The world’s music streaming platform hasoften a source of controversy and debate in the music industry. While many love the convenience they offer listeners and the ability to reach markets easier than ever, many artists face economic and financial strife over their low pay-per-stream. United Kingdom Committee on Digital, Culture, Media and Sports (DCMS) is aware of these issues and is now engaged in a new investigation into the economic impact of streaming platforms on the music industry as a whole.
On the DCMS Committee website, officials shared a statement highlighting the large revenue generated by the company and emphasizing how small a portion was actually paid to the artist. “With streaming currently accounting for more than half of the global music industry’s revenue, this investigation will look at the business models operated by platforms such as Spotify, Apple Music, Amazon Music and Google Play,” the statement read. “Streaming music in the UK generated over £ 1 billion in revenue with 114 billion streams of music in the past year, but artists can be paid as little as 13% of the revenue generated.”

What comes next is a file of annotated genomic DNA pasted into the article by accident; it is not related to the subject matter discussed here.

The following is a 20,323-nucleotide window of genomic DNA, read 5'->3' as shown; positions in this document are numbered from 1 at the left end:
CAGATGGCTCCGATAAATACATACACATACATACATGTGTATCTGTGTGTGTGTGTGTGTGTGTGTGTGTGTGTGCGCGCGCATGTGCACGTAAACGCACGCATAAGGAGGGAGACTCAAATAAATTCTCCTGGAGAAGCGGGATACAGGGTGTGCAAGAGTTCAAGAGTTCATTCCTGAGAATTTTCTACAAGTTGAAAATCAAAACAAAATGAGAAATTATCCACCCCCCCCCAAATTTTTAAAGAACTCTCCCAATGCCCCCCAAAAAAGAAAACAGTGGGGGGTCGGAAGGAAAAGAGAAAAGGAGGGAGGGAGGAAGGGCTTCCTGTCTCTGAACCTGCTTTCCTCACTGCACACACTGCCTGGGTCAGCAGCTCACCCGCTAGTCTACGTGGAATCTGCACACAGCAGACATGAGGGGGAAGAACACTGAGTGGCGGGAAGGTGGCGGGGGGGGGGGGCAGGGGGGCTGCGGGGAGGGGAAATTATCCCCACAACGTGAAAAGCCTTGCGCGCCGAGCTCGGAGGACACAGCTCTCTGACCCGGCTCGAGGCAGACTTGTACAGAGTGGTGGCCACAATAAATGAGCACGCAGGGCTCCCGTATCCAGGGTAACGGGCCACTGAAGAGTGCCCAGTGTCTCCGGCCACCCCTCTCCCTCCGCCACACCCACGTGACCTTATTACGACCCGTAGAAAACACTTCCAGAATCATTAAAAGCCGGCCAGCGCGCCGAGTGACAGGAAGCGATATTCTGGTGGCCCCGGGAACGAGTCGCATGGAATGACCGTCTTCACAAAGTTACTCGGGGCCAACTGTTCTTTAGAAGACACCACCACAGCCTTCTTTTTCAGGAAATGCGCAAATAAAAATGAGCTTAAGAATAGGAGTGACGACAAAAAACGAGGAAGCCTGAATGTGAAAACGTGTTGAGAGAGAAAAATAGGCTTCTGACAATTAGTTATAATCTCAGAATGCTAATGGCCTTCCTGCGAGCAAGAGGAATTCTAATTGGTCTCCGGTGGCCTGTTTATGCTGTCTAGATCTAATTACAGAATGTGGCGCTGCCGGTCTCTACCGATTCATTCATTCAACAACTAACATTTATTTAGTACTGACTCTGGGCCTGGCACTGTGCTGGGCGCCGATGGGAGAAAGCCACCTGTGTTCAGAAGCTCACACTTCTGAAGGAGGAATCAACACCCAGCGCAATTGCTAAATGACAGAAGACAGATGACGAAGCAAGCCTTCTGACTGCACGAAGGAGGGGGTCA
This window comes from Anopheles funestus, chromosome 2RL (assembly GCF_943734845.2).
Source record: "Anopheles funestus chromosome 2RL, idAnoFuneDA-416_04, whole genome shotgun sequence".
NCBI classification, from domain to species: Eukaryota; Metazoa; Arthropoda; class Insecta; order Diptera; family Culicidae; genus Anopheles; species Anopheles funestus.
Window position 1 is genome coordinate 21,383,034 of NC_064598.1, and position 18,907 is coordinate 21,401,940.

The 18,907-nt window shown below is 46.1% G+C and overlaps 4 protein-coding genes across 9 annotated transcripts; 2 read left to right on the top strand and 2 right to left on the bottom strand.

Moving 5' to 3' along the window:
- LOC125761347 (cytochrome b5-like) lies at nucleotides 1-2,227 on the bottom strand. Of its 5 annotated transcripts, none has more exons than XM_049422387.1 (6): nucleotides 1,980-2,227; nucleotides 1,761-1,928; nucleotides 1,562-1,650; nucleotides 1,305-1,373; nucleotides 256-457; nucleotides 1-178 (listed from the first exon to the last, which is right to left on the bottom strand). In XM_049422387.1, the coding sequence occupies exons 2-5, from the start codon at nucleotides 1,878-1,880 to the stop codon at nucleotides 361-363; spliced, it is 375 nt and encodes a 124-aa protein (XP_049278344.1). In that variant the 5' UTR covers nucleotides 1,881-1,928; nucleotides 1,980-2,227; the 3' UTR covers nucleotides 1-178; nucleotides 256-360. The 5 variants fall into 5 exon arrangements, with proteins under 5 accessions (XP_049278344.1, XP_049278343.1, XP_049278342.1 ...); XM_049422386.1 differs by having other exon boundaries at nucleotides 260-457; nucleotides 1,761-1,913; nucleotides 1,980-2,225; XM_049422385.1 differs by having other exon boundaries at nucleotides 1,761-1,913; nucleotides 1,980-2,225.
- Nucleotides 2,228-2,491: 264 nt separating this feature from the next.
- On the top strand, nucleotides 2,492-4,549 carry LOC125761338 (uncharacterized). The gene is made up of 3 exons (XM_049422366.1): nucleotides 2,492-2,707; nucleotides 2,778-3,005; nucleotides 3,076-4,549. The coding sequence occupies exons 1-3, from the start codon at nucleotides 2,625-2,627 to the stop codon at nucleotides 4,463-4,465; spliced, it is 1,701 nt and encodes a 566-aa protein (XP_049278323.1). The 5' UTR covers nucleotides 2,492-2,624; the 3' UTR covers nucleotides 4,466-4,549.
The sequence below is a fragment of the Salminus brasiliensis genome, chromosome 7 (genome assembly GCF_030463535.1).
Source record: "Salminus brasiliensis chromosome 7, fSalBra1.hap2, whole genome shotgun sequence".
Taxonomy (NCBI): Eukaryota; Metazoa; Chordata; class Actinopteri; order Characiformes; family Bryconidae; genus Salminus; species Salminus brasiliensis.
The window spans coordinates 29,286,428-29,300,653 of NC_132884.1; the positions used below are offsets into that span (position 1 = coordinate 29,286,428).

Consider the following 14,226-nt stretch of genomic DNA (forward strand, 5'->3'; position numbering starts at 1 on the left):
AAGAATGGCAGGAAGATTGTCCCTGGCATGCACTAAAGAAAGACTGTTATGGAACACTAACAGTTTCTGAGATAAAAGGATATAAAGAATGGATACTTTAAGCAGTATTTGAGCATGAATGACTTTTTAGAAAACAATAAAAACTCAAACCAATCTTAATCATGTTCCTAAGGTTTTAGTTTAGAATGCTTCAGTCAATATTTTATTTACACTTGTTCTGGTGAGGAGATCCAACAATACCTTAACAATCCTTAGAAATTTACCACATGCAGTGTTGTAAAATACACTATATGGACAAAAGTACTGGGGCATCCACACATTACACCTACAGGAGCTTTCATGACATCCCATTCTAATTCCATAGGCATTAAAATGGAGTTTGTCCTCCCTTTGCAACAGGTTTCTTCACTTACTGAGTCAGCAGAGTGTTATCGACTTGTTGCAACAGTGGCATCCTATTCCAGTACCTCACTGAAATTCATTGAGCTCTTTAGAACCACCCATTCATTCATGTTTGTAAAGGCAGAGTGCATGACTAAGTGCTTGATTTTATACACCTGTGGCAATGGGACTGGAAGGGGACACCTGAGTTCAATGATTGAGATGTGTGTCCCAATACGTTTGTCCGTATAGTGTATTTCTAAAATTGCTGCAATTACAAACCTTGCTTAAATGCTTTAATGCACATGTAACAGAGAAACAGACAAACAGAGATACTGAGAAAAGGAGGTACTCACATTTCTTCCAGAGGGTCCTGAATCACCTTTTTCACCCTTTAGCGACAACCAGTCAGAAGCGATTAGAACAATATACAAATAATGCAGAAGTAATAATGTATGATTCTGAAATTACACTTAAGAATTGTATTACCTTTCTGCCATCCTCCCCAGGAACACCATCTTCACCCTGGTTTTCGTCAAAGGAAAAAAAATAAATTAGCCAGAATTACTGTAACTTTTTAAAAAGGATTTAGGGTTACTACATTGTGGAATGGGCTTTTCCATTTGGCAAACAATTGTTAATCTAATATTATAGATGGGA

The British Parliament asked artists, labels and executives to share their experiences to assist with the investigation. They’ve asked five questions they want those affected to answer in an effort to better understand how the situation applies to people across the music industry.
What is the dominant business model of a platform offering music streaming as a service?
Do new features related to streaming platforms, such as algorithmic curation of music or corporate playlists, affect consumer habits, tastes, etc.?